The past few weeks have seen a lot of discussion over computerized essay-grading. Some people admire its labor-saving potential (because who really likes grading a huge pile of student essays?) while the louder crowd argues that, among other things, a computer can’t read. I see this discussion as part of a broader trend that stretches back into the early days of the modern computer.
In my last post, I gave an introduction to streaming music resources available through the W&M campus libraries. Today, I’m going to give an introduction to some resources you can use beyond the library. If the collections that we have available through our streaming services or in the library aren’t meeting your course needs, these Web resources might be just what you need!
In light of the Harvard email-snooping flap, I had originally thought about writing on digital privacy, except that a news item on the Chronicle’s website caught my eye this morning and got me to thinking about the apocalypse. Well, not the literal apocalypse–just an educational one. Maybe “epochal change” or “paradigm shift” would be better terms.
This post will be a departure from my usual spotlight on tech tools. I seem to be having a lot of conversations lately about academic freedom, intellectual property, and access to academic resources. In a way, this does tie into our discussion about technology because technology — especially Internet databases — is supposed to make more things accessible to more people. The Internet is supposed to be the great equalizer.
Recently Scott E. Page did a presentation at the University of Wisconsin Center for Educational Innovation where he reviewed his experience teaching his Model Thinking course twice through online course provider Coursera. The talk he gives is a very interesting insight into the process of creating a very successful MOOC (massive open online course), but ties the experience into the typical role of a professor. For him, the mission of the professor is to share important ideas as deeply and with as wide an audience as possible.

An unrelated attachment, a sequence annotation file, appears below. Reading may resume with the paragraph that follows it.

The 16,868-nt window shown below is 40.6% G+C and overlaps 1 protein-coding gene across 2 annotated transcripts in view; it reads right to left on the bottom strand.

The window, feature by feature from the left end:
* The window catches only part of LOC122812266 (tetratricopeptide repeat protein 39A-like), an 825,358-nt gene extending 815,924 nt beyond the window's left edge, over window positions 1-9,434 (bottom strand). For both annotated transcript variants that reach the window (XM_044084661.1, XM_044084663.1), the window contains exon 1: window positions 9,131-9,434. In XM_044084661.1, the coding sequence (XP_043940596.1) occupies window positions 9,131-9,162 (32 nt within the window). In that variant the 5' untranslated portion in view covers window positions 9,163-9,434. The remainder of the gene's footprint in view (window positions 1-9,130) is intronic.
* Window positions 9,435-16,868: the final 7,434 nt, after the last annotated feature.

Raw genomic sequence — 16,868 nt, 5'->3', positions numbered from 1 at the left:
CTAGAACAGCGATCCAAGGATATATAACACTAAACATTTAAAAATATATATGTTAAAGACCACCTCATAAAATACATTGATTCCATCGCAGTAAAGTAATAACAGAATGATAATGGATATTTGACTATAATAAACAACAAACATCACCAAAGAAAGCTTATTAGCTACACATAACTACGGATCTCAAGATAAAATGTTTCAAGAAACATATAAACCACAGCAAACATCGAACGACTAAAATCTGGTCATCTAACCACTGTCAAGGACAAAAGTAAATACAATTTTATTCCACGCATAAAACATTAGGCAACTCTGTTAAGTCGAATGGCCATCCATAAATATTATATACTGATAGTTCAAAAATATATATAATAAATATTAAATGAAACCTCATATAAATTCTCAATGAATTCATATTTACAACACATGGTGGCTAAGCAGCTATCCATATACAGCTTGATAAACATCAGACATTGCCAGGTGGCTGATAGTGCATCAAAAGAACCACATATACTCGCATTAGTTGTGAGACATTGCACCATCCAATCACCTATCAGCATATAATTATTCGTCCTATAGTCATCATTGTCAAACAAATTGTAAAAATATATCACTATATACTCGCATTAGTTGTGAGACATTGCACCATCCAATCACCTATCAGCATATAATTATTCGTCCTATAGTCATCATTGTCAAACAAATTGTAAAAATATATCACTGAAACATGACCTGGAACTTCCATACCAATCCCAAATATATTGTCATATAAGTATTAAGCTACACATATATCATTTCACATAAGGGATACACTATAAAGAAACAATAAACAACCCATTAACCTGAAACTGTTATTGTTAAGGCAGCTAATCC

Since I have been at W&M, we have gone from the relative freedom of the Web left over from the 1990s to the more managed reality of the content management system. Content management systems (CMSs), like WordPress, provide easy ways to build websites and have your students present their work on the Web, but the CMS does have its drawbacks. In order for it to allow for the easy creation of polished-looking sites and let your students focus on writing, the CMS makes many of the other decisions about the website for them. Thinking through what a CMS-based student project often accomplishes may help you better refine your web-based student projects.
As an undergrad at W&M in 2002, I completed my first website for an assignment in an American Studies class. Ten years later, the Web has changed, but I am not so sure if I can say the same for many classroom Web projects. Publishing content on the Web is far easier today than it used to be, thanks to a category of Web applications called Content Management Systems (CMS). A CMS allows people to publish content to the Web without much technical skill. This is great because it allows class projects to focus more on writing and Web publishing. However, I wonder if we have lost something in Web projects as CMSs like WordPress have become more prevalent. I think it is time to reevaluate what a semester-long Web project should look like.
On the “worth watching” list of experiments in online learning is a project at Bryn Mawr, a small liberal arts college that values personal interaction with students. Although using online learning at a college like Bryn Mawr sounds a little counter-intuitive, faculty involved in the project hope to “reinforce their hands-on teaching model rather than to subvert it” by using online course modules. How does this kind of model work, and what can we learn from this online learning experiment?